If your child has missing teeth, you may be wondering if he or she is an ideal candidate for dental implants. The quick answer is “no.” Because children are still growing rapidly, their jaws will change quite a bit, and they wouldn’t be able to support an implant. Other appliances can be used for the time being while a child waits for a dental implant.

So when is the best time to get an implant? Pediatric dentist Joe Renzi says that the earliest your kids could get an implant would be in their late teens. For girls, that would be around the age of sixteen or seventeen; and since boys usually develop a little more slowly, they would need to get them even later.

Dental implants are a wonderful blessing once your children?are old enough to receive them. Most children that need these implants have suffered from an accident or sports injury. However, some children may have lost their teeth due to issues that were easily preventable. Two issues that face the growing generation are rising rates of obesity and the prevalence of e-cigarettes. Both of these issues can contribute to poor gum structures, which in turn can contribute to missing teeth!

DrBicuspid.com related a startling study about just how much of an impact obesity has on oral health:

Study finds 99% of obese kids have inflamed gums

The vast majority of overweight and obese children show signs of gingivitis, according to a study in?Diabetes Care. While the study was relatively small, the authors highlight the need for a multidisciplinary approach to care for children with excess body fat. Researchers from Argentina and California wanted to see if excess body fat in children was tied to a number of inflammatory conditions. They hypothesized that overweight and obese kids may also have periodontal disease because of the inflammatory processes of other diseases associated with obesity, such as insulin resistance (Diabetes Care, October 14, 2016).
“Obesity, considered a global epidemic by the World Health Organization, represents one of the most serious health problems in both children and adults,” wrote the authors, led by Patricia Lucia Casavalle. “In Argentina, [obesity] and [overweight] prevalence in childhood and adolescence has increased in the last decades to 34.6% of school children.”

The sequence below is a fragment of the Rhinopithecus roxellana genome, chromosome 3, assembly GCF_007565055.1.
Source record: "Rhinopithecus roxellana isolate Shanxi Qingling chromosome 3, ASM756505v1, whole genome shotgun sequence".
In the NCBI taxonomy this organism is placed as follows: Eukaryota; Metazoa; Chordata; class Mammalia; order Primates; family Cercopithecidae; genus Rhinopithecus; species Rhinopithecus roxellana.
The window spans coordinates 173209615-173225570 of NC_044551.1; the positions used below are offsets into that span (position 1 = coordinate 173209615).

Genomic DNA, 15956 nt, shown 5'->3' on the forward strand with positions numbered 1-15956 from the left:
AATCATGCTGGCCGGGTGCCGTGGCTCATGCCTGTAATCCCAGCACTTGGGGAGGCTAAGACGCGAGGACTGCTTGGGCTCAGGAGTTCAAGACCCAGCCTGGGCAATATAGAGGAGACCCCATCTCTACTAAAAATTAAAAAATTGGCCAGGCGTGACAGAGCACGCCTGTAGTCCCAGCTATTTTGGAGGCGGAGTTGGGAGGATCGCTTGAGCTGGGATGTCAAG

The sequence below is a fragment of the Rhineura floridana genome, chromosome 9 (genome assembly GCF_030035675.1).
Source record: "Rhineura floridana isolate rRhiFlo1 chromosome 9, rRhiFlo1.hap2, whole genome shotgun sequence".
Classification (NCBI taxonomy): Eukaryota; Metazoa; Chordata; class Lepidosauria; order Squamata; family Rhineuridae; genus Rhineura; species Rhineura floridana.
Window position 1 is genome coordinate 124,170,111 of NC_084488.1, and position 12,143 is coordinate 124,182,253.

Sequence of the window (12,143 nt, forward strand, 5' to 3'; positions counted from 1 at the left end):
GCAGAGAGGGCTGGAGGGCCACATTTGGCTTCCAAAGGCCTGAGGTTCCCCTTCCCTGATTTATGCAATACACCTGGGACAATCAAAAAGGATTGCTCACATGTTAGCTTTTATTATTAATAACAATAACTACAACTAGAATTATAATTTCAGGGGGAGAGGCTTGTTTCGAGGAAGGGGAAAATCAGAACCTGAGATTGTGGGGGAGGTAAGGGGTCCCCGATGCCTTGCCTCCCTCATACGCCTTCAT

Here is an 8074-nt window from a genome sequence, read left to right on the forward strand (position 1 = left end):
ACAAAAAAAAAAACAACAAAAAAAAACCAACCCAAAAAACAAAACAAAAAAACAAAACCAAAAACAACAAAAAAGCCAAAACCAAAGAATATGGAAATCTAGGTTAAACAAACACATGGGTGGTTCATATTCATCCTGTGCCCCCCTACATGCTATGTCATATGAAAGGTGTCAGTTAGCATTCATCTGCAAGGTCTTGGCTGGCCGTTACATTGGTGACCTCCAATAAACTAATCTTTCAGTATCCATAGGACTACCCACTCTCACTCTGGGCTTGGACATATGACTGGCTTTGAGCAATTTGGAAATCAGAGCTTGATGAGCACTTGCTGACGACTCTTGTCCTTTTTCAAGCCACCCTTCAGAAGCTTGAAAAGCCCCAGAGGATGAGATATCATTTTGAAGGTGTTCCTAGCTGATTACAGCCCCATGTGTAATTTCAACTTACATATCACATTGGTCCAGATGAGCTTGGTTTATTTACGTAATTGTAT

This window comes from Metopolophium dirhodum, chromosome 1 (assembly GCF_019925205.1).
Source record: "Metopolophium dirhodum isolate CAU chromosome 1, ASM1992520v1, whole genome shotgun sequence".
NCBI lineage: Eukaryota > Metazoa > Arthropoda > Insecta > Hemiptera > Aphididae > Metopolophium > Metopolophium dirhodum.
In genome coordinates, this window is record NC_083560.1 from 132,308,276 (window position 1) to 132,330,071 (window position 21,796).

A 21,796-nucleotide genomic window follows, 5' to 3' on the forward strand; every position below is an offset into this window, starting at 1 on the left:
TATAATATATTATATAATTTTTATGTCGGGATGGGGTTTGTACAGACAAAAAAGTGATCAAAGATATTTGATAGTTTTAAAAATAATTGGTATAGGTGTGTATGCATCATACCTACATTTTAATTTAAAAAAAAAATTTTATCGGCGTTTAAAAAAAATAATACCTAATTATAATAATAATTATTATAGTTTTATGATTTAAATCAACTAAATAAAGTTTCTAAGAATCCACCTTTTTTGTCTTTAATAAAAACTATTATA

Almost 99% of obese children and 85% of overweight children had at least some gingival inflammation. The researchers also found a statistically significant correlation between children with gingivitis and insulin resistance, a condition in which cells don’t respond properly to glucose.?Read full article here . . .

This study does need to be taken with a grain of salt. The sample size was small and included children in the same region. However, researchers have known for years that conditions that cause chronic inflammation can damage people’s gums. And this inflammation not only leads to painful periodontal diseases, but to tooth loss.

While you don’t want to create an atmosphere that causes your children to have unhealthy obsessions about their weight, you should encourage good eating habits and exercise. Obesity is such a reversible issue, so if you take it seriously, your child will be able to prevent a number of negative health problems–not just tooth loss.

As previously mentioned, vaping started in the mid-2000s and has become more popular with teens instead of cigarettes. In fact, the New York Times says that the usage in high school–and even middle school–tripled between 2013 and 2014 according to federal research! Whether it’s due to peer pressure or the appeal of the new technology, vaping is becoming more and more accessible to impressionable teens. And as you can imagine, this habit is detrimental in a number of ways. Robert Preidt shines some light on just how bad these e-cigs are . . .

E-Cigarettes Not Good to Gums, Study Finds

“We showed that when the vapors from an e-cigarette are burned, it causes cells to release inflammatory proteins,” said study leader Irfan Rahman. These, in turn, “aggravate stress within cells, resulting in damage that could lead to various oral diseases,” explained Rahman, a professor of environmental medicine in the School of Medicine and Dentistry.
“How much and how often someone is smoking e-cigarettes will determine the extent of damage to the gums and oral cavity,” Rahman added in a university news release.
The researchers also found that the flavoring chemicals used in e-cigarettes play a role in damaging cells in the mouth . . . “We learned that the flavorings — some more than others — made the damage to the cells even worse,” said study co-author Fawad Javed. “It’s important to remember that e-cigarettes contain nicotine, which is known to contribute to gum disease,” added Javed, a postdoctoral resident at the university’s Institute for Oral Health. Read full article here . . .

As you can see, kids would be caught in a horrible situation if their excess weight or smoking habits caused tooth loss. Even though they would greatly need to replace their teeth with dental implants, they may not be able to right away due to their age.